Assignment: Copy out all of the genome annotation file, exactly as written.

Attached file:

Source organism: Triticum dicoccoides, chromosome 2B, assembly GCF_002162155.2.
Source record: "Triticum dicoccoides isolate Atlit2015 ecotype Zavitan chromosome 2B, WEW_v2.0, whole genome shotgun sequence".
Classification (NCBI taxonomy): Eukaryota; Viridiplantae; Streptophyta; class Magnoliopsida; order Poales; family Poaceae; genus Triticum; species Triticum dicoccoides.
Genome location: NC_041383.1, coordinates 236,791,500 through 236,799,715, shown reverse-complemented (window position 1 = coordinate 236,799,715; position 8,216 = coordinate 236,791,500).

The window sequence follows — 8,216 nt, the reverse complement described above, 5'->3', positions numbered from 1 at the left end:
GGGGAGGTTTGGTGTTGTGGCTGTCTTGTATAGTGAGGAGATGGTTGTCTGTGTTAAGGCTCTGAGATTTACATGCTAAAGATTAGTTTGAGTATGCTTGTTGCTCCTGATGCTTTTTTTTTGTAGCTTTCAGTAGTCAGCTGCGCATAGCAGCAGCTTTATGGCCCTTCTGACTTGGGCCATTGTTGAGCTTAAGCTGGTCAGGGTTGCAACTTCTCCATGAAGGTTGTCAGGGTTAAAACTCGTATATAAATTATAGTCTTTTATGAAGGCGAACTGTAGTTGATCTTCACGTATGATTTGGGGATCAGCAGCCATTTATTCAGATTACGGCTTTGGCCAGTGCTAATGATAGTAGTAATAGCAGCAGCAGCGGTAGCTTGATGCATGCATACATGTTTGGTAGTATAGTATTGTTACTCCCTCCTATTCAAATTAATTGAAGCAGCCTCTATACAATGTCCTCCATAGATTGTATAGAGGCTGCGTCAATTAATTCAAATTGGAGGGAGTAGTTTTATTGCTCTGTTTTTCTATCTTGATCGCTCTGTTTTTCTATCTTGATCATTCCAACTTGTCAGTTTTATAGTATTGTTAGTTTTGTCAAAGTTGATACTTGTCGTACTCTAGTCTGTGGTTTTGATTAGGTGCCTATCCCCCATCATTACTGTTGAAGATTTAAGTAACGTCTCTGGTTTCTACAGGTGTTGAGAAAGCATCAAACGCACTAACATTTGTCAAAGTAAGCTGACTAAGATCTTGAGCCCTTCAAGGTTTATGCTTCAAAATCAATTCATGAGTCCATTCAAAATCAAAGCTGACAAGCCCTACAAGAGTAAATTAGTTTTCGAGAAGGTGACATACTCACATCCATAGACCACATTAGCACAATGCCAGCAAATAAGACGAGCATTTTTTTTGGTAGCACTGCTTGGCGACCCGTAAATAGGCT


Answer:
Source organism: Triticum dicoccoides, chromosome 2B, assembly GCF_002162155.2.
Source record: "Triticum dicoccoides isolate Atlit2015 ecotype Zavitan chromosome 2B, WEW_v2.0, whole genome shotgun sequence".
Classification (NCBI taxonomy): Eukaryota; Viridiplantae; Streptophyta; class Magnoliopsida; order Poales; family Poaceae; genus Triticum; species Triticum dicoccoides.
Genome location: NC_041383.1, coordinates 236,791,500 through 236,799,715, shown reverse-complemented (window position 1 = coordinate 236,799,715; position 8,216 = coordinate 236,791,500).

The window sequence follows — 8,216 nt, the reverse complement described above, 5'->3', positions numbered from 1 at the left end:
GGGGAGGTTTGGTGTTGTGGCTGTCTTGTATAGTGAGGAGATGGTTGTCTGTGTTAAGGCTCTGAGATTTACATGCTAAAGATTAGTTTGAGTATGCTTGTTGCTCCTGATGCTTTTTTTTTGTAGCTTTCAGTAGTCAGCTGCGCATAGCAGCAGCTTTATGGCCCTTCTGACTTGGGCCATTGTTGAGCTTAAGCTGGTCAGGGTTGCAACTTCTCCATGAAGGTTGTCAGGGTTAAAACTCGTATATAAATTATAGTCTTTTATGAAGGCGAACTGTAGTTGATCTTCACGTATGATTTGGGGATCAGCAGCCATTTATTCAGATTACGGCTTTGGCCAGTGCTAATGATAGTAGTAATAGCAGCAGCAGCGGTAGCTTGATGCATGCATACATGTTTGGTAGTATAGTATTGTTACTCCCTCCTATTCAAATTAATTGAAGCAGCCTCTATACAATGTCCTCCATAGATTGTATAGAGGCTGCGTCAATTAATTCAAATTGGAGGGAGTAGTTTTATTGCTCTGTTTTTCTATCTTGATCGCTCTGTTTTTCTATCTTGATCATTCCAACTTGTCAGTTTTATAGTATTGTTAGTTTTGTCAAAGTTGATACTTGTCGTACTCTAGTCTGTGGTTTTGATTAGGTGCCTATCCCCCATCATTACTGTTGAAGATTTAAGTAACGTCTCTGGTTTCTACAGGTGTTGAGAAAGCATCAAACGCACTAACATTTGTCAAAGTAAGCTGACTAAGATCTTGAGCCCTTCAAGGTTTATGCTTCAAAATCAATTCATGAGTCCATTCAAAATCAAAGCTGACAAGCCCTACAAGAGTAAATTAGTTTTCGAGAAGGTGACATACTCACATCCATAGACCACATTAGCACAATGCCAGCAAATAAGACGAGCATTTTTTTTGGTAGCACTGCTTGGCGACCCGTAAATAGGCT